Doctors, hospitals unite to improve meaningful use stage 2
■ The American Medical Association and the American Hospital Assn. are urging that the next phase of the federal EHR program not leave adopters behind.
By Charles Fiegl amednews staff — Posted Aug. 5, 2013
Washington Predicted problems that physicians and hospitals will encounter in upgrading and using electronic health record systems with new functionality mandated by the federal government have prompted an urgent call for additional flexibility from users of the technology.
The transition dates to move to stage 2 of the program for demonstrating meaningful use of an EHR system are near, and they may leave some physicians and hospitals behind, the American Medical Association and the American Hospital Assn. warned in a joint July 23 letter to Health and Human Services Secretary Kathleen Sebelius.
Vendor readiness in creating software that complies with robust criteria developed by HHS is just one of many concerns shared by physicians and hospitals. They are worried that problems will put practices and facilities in the position of needing to throw out their EHRs and buy new systems, or else fall short of requirements and pay a financial price through missed bonuses and future Medicare penalties.
The AMA and AHA have found that many stakeholders, including the vendors designing the systems, are not ready and will struggle to move to stage 2 after investing significant time and money during stage 1. An estimated 500,000 hospitals and physicians who met requirements for stage 1 beginning in 2011 or 2012 will go to the next level of adoption. Hospitals are scheduled to begin stage 2 on Oct. 1, with physicians following on Jan. 1, 2014.
“Our members share the administration's commitment to the widespread adoption of EHRs; however, we believe that the best way to move the program forward and ensure that no providers, particularly small and rural ones, are left behind is to realign the meaningful use program's current requirements to ensure a safe, orderly transition to stage 2,” the joint letter stated.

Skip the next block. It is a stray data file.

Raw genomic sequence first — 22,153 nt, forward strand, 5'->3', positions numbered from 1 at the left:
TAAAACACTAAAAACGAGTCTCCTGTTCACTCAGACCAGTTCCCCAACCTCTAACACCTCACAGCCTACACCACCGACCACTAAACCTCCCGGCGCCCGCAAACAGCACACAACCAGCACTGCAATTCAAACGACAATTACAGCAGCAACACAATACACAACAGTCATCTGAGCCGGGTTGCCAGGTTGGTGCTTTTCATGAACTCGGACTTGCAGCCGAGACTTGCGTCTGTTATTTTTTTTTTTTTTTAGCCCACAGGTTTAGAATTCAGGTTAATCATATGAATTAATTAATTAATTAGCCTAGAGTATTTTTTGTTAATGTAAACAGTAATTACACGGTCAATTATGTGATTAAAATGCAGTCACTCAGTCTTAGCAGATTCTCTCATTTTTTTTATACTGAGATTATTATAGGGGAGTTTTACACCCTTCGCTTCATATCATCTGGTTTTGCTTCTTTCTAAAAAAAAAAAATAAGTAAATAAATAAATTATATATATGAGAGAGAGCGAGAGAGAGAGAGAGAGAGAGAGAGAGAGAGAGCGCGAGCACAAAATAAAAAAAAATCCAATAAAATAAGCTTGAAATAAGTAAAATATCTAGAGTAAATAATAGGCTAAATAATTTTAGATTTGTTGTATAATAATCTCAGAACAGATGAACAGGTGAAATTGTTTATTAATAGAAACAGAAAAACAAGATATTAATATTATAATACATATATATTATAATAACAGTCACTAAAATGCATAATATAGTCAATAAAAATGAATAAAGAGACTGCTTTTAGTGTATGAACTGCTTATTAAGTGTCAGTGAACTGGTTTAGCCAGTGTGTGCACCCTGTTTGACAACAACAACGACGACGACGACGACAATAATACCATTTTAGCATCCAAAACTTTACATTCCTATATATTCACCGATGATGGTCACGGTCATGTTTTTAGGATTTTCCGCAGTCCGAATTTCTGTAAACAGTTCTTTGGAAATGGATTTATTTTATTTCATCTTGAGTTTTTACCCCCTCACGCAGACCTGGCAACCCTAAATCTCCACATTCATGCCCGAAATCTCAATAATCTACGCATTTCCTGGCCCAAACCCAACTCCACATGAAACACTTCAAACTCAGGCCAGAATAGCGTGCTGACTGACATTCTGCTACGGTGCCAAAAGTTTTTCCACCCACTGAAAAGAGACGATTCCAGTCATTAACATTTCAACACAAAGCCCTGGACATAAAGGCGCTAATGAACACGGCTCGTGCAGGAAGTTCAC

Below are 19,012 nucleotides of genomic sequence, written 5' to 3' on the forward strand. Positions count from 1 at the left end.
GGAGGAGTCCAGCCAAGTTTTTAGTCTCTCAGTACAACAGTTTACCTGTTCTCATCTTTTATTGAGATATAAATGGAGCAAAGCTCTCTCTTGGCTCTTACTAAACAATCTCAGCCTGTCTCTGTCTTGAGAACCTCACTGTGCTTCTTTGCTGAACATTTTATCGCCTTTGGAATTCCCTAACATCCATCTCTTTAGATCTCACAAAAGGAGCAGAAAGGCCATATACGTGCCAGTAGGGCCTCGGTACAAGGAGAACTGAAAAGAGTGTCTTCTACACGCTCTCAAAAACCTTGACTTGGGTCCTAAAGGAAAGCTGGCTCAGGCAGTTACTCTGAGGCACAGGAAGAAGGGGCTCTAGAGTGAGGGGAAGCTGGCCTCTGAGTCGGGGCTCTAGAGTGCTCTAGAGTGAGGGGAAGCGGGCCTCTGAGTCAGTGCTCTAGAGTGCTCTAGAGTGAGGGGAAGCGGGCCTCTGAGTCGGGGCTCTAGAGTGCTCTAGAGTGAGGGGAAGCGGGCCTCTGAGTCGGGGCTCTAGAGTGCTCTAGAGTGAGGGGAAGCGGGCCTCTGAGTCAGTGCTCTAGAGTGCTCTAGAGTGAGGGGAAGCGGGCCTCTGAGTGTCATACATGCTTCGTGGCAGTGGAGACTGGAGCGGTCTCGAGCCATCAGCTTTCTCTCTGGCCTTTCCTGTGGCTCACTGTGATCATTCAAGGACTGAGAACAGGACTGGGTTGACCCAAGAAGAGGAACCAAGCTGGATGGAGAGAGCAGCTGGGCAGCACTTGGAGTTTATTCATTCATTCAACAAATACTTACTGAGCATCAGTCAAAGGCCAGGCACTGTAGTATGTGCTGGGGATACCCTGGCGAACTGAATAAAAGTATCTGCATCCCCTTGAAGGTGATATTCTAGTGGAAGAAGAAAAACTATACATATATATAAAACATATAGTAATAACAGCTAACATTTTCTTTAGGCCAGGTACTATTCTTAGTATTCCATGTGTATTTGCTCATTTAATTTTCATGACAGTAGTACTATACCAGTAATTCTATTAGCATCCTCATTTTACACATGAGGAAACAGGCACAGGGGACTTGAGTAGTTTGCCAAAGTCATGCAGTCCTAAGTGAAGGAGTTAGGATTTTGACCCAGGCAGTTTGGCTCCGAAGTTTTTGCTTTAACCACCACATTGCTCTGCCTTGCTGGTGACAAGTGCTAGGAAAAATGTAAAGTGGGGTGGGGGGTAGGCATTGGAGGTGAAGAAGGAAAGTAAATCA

Only 11 EHR products designed for physician offices have completed 2014 certification requirements for stage 2 as of July 17, even though about 1,300 products had been certified under stage 1 standards. Physicians and hospitals will be pressed to upgrade systems, and the vendors probably will experience a surge of EHR users, which could drive up prices for systems and consulting, the associations said.
“These time constraints are exacerbated by the need for health care providers to meet coinciding federal requirements, such as the transition to ICD-10 by Oct. 1, 2014,” the letter stated.
The AMA will continue urging the Obama administration to make necessary changes to stage 2 and increase efforts to improve the usability of these systems for physicians, said AMA Immediate Past Chair Steven J. Stack, MD. Stage 2 is considerably tougher than stage 1. Physician systems will be expected to exchange data and communicate electronically more with patients.
“The AMA is increasingly alarmed at the pace the meaningful use program is moving ahead without a mechanism to correct the program as we learn from provider and vendor experiences over the past few years,” Dr. Stack said. “It is clear from the experience in stage 1 that unless stage 2 requirements are modified to allow greater flexibility for physicians, particularly specialists, not only will many physicians not qualify for incentives, they'll also be hit with a penalty. We continue to strongly urge the administration to revise stage 2 criteria and require EHRs to meet more usability criteria to achieve certification.”